## LESSWRONGLW

Counterfactual Mugging

Philosopher Kenny Easwaran reported in 2007 that:

Josh von Korff, a physics grad student here at Berkeley, and versions of Newcomb’s problem. He shared my general intuition that one should choose only one box in the standard version of Newcomb’s problem, but that one should smoke in the smoking lesion example. However, he took this intuition seriously enough that he was able to come up with a decision-theoretic protocol that actually seems to make these recommendations. It ends up making some other really strange predictions, but it seems interesting to c

In Ancient Greece, while wandering on the road, every day one either encounters a beggar or a god.

If it's an iterated game, then the decision to pay is a lot less unintuitive.

# 56

Imagine that one day, Omega comes to you and says that it has just tossed a fair coin, and given that the coin came up tails, it decided to ask you to give it \$100. Whatever you do in this situation, nothing else will happen differently in reality as a result. Naturally you don't want to give up your \$100. But see, Omega tells you that if the coin came up heads instead of tails, it'd give you \$10000, but only if you'd agree to give it \$100 if the coin came up tails.

Omega can predict your decision in case it asked you to give it \$100, even if that hasn't actually happened, it can compute the counterfactual truth. Omega is also known to be absolutely honest and trustworthy, no word-twisting, so the facts are really as it says, it really tossed a coin and really would've given you \$10000.

From your current position, it seems absurd to give up your \$100. Nothing good happens if you do that, the coin has already landed tails up, you'll never see the counterfactual \$10000. But look at this situation from your point of view before Omega tossed the coin. There, you have two possible branches ahead of you, of equal probability. On one branch, you are asked to part with \$100, and on the other branch, you are conditionally given \$10000. If you decide to keep \$100, the expected gain from this decision is \$0: there is no exchange of money, you don't give Omega anything on the first branch, and as a result Omega doesn't give you anything on the second branch. If you decide to give \$100 on the first branch, then Omega gives you \$10000 on the second branch, so the expected gain from this decision is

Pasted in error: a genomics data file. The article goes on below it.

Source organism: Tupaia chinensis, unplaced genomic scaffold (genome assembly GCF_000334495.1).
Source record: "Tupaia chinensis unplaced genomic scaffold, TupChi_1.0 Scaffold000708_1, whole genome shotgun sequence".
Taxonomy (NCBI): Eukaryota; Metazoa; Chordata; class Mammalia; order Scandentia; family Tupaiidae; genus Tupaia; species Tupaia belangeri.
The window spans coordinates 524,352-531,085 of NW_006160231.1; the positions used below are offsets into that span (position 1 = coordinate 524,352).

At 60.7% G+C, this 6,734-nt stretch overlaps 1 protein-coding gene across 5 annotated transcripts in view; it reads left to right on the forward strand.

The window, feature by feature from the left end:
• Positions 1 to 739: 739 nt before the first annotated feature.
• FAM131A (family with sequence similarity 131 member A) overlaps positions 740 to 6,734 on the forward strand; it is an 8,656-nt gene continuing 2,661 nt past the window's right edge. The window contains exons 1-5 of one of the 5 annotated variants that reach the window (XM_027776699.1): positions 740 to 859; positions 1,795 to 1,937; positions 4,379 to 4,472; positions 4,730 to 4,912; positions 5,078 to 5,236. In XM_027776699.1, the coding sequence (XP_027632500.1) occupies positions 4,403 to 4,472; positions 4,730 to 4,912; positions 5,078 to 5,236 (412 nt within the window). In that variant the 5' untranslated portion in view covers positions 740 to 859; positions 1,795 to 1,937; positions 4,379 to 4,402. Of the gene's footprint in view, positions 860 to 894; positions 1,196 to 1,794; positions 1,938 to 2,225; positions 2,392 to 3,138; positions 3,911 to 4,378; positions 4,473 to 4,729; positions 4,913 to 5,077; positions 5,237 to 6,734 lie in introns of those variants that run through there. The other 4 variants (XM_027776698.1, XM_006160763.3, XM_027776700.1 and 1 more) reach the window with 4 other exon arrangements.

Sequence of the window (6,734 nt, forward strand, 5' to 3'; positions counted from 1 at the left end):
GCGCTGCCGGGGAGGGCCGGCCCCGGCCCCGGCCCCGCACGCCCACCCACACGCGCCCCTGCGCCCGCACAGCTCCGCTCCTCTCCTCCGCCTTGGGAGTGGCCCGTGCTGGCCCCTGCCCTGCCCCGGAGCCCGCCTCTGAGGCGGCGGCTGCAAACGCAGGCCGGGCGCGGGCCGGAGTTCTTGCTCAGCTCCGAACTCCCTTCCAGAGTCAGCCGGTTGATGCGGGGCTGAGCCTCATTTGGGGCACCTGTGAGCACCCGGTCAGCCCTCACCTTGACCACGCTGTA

-\$100 * 0.5 + \$10000 * 0.5 = \$4950

So, this straightforward calculation tells that you ought to give up your \$100. It looks like a good idea before the coin toss, but it starts to look like a bad idea after the coin came up tails. Had you known about the deal in advance, one possible course of action would be to set up a precommitment. You contract a third party, agreeing that you'll lose \$1000 if you don't give \$100 to Omega, in case it asks for that. In this case, you leave yourself no other choice.

But in this game, explicit precommitment is not an option: you didn't know about Omega's little game until the coin was already tossed and the outcome of the toss was given to you. The only thing that stands between Omega and your 100\$ is your ritual of cognition. And so I ask you all: is the decision to give up \$100 when you have no real benefit from it, only counterfactual benefit, an example of winning?

P.S. Let's assume that the coin is deterministic, that in the overwhelming measure of the MWI worlds it gives the same outcome. You don't care about a fraction that sees a different result, in all reality the result is that Omega won't even consider giving you \$10000, it only asks for your \$100. Also, the deal is unique, you won't see Omega ever again.